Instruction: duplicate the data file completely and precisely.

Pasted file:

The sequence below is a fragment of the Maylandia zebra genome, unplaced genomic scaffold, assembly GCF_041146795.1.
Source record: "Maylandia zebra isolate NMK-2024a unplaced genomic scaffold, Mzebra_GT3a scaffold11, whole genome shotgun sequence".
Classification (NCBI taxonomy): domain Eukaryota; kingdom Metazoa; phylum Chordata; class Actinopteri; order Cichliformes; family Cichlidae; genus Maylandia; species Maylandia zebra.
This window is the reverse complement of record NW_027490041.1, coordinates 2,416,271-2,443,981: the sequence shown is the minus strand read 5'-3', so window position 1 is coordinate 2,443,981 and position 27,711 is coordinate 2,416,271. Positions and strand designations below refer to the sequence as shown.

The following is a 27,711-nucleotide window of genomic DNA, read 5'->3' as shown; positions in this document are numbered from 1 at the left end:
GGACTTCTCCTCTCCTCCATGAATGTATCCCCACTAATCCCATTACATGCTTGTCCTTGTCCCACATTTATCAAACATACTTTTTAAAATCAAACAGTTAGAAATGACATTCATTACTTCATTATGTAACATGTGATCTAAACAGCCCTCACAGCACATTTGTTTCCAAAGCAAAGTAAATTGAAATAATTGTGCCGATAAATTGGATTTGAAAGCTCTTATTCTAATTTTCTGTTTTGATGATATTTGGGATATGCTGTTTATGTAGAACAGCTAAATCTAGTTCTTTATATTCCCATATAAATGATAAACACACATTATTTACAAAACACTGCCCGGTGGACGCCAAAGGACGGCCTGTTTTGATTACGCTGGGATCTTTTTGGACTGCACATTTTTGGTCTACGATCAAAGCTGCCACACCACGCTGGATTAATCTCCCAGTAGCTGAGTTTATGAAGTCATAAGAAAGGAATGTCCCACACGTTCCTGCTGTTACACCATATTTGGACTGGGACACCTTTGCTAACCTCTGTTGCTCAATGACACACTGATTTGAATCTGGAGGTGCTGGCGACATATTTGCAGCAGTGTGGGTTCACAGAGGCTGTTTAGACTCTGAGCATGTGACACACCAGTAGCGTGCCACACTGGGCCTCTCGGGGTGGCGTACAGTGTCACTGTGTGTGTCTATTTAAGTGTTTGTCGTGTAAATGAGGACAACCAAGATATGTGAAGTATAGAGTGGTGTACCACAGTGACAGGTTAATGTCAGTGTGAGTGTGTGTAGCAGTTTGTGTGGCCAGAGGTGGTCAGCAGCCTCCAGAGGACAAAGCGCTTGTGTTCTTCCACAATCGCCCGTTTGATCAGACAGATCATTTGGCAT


The sequence below is a fragment of the Maylandia zebra genome, unplaced genomic scaffold, assembly GCF_041146795.1.
Source record: "Maylandia zebra isolate NMK-2024a unplaced genomic scaffold, Mzebra_GT3a scaffold11, whole genome shotgun sequence".
Classification (NCBI taxonomy): domain Eukaryota; kingdom Metazoa; phylum Chordata; class Actinopteri; order Cichliformes; family Cichlidae; genus Maylandia; species Maylandia zebra.
This window is the reverse complement of record NW_027490041.1, coordinates 2,416,271-2,443,981: the sequence shown is the minus strand read 5'-3', so window position 1 is coordinate 2,443,981 and position 27,711 is coordinate 2,416,271. Positions and strand designations below refer to the sequence as shown.

The following is a 27,711-nucleotide window of genomic DNA, read 5'->3' as shown; positions in this document are numbered from 1 at the left end:
GGACTTCTCCTCTCCTCCATGAATGTATCCCCACTAATCCCATTACATGCTTGTCCTTGTCCCACATTTATCAAACATACTTTTTAAAATCAAACAGTTAGAAATGACATTCATTACTTCATTATGTAACATGTGATCTAAACAGCCCTCACAGCACATTTGTTTCCAAAGCAAAGTAAATTGAAATAATTGTGCCGATAAATTGGATTTGAAAGCTCTTATTCTAATTTTCTGTTTTGATGATATTTGGGATATGCTGTTTATGTAGAACAGCTAAATCTAGTTCTTTATATTCCCATATAAATGATAAACACACATTATTTACAAAACACTGCCCGGTGGACGCCAAAGGACGGCCTGTTTTGATTACGCTGGGATCTTTTTGGACTGCACATTTTTGGTCTACGATCAAAGCTGCCACACCACGCTGGATTAATCTCCCAGTAGCTGAGTTTATGAAGTCATAAGAAAGGAATGTCCCACACGTTCCTGCTGTTACACCATATTTGGACTGGGACACCTTTGCTAACCTCTGTTGCTCAATGACACACTGATTTGAATCTGGAGGTGCTGGCGACATATTTGCAGCAGTGTGGGTTCACAGAGGCTGTTTAGACTCTGAGCATGTGACACACCAGTAGCGTGCCACACTGGGCCTCTCGGGGTGGCGTACAGTGTCACTGTGTGTGTCTATTTAAGTGTTTGTCGTGTAAATGAGGACAACCAAGATATGTGAAGTATAGAGTGGTGTACCACAGTGACAGGTTAATGTCAGTGTGAGTGTGTGTAGCAGTTTGTGTGGCCAGAGGTGGTCAGCAGCCTCCAGAGGACAAAGCGCTTGTGTTCTTCCACAATCGCCCGTTTGATCAGACAGATCATTTGGCAT